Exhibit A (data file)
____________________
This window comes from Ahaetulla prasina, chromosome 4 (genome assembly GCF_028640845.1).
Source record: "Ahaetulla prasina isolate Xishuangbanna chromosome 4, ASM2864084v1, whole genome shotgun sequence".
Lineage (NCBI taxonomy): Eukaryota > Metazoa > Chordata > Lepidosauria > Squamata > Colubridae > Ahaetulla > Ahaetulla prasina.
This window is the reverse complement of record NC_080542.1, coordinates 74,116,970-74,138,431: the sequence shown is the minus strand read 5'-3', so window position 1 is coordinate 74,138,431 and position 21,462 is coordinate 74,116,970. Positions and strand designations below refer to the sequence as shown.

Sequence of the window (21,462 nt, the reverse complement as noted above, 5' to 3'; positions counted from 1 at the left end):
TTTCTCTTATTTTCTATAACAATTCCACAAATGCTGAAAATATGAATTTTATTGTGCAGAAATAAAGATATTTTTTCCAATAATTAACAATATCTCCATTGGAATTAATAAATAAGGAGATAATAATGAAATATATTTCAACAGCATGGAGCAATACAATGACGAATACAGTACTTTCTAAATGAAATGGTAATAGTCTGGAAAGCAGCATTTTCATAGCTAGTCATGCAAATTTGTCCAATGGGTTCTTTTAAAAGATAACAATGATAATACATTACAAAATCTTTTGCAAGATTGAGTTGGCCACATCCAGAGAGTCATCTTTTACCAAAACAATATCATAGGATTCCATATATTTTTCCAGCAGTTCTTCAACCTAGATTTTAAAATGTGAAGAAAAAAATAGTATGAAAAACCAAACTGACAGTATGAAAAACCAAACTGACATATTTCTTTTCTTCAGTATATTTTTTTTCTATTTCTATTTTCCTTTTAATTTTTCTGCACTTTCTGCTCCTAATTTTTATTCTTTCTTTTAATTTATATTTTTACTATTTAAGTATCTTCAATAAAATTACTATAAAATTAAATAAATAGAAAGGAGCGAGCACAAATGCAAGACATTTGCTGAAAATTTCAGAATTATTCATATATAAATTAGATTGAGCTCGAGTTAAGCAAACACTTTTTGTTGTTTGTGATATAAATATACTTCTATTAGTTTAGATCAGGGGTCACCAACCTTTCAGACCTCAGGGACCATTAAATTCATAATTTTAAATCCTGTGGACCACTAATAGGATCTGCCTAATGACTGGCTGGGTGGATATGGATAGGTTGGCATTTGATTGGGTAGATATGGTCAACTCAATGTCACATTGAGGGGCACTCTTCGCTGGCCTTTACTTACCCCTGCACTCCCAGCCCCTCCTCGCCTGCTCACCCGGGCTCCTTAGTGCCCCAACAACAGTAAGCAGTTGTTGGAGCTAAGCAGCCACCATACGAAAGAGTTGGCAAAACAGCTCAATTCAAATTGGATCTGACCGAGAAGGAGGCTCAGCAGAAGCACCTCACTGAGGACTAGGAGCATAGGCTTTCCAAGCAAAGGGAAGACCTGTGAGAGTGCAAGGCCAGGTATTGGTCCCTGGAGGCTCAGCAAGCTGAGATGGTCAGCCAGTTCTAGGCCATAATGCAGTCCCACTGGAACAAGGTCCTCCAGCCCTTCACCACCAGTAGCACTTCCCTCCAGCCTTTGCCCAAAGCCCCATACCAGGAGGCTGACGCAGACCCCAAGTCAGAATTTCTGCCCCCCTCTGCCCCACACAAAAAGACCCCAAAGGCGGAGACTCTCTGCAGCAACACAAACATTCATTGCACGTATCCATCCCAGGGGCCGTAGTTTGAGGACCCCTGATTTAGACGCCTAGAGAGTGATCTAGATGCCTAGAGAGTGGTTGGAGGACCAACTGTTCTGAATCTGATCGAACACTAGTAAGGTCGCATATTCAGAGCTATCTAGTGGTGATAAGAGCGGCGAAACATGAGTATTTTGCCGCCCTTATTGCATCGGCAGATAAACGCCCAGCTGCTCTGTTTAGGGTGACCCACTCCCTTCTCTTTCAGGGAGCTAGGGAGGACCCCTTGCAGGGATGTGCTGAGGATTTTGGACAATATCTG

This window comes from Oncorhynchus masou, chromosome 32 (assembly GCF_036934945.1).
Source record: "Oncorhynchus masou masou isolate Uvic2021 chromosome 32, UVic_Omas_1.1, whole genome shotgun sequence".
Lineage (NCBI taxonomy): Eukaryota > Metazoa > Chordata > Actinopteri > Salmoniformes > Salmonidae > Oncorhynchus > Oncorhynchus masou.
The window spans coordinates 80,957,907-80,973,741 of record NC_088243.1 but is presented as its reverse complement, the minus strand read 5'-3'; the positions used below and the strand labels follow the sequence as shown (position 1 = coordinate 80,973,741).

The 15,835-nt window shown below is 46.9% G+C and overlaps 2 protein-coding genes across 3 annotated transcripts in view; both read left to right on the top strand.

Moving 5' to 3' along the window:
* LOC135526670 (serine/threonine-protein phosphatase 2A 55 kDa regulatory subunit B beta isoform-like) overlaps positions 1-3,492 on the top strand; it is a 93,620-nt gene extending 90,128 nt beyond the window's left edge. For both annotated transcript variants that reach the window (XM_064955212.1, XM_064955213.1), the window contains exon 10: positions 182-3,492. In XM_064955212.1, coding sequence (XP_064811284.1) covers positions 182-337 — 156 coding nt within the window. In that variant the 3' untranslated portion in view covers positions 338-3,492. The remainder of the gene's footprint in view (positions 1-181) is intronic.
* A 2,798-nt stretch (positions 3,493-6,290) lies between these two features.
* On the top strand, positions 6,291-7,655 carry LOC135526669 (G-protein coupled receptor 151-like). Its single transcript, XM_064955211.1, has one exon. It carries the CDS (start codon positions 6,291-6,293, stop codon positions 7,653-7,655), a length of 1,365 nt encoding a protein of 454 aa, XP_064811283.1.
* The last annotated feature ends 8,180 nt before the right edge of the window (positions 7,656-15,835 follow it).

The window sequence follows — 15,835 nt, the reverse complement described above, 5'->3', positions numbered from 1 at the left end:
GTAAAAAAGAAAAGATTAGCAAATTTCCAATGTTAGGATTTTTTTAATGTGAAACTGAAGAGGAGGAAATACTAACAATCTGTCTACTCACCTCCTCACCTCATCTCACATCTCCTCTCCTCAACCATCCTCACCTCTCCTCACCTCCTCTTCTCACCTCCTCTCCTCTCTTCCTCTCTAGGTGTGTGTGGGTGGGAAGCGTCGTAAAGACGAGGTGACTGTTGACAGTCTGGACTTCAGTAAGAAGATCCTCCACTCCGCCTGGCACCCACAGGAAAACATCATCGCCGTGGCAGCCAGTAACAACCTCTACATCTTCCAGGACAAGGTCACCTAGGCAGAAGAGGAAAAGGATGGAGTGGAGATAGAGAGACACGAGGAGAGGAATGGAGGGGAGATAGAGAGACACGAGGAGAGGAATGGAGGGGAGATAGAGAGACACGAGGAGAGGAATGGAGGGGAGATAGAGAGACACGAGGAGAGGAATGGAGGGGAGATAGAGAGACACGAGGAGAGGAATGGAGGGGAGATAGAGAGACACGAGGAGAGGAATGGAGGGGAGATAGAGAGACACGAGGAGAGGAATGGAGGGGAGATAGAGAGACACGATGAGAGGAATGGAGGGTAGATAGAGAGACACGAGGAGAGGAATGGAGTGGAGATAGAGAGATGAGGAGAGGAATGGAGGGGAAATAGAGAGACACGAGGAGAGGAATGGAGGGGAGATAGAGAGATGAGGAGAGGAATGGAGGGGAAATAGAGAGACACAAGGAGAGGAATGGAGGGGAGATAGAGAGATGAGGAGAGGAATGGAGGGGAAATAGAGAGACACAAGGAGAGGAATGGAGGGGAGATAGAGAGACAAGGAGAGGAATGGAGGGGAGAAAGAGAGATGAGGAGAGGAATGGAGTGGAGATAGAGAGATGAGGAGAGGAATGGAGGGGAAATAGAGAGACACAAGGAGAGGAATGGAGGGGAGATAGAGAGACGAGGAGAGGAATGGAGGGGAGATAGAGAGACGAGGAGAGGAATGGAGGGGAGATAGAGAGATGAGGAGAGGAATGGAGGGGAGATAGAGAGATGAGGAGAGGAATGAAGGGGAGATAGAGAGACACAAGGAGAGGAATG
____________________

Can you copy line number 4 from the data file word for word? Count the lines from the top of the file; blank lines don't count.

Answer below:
This window is the reverse complement of record NC_080542.1, coordinates 74,116,970-74,138,431: the sequence shown is the minus strand read 5'-3', so window position 1 is coordinate 74,138,431 and position 21,462 is coordinate 74,116,970. Positions and strand designations below refer to the sequence as shown.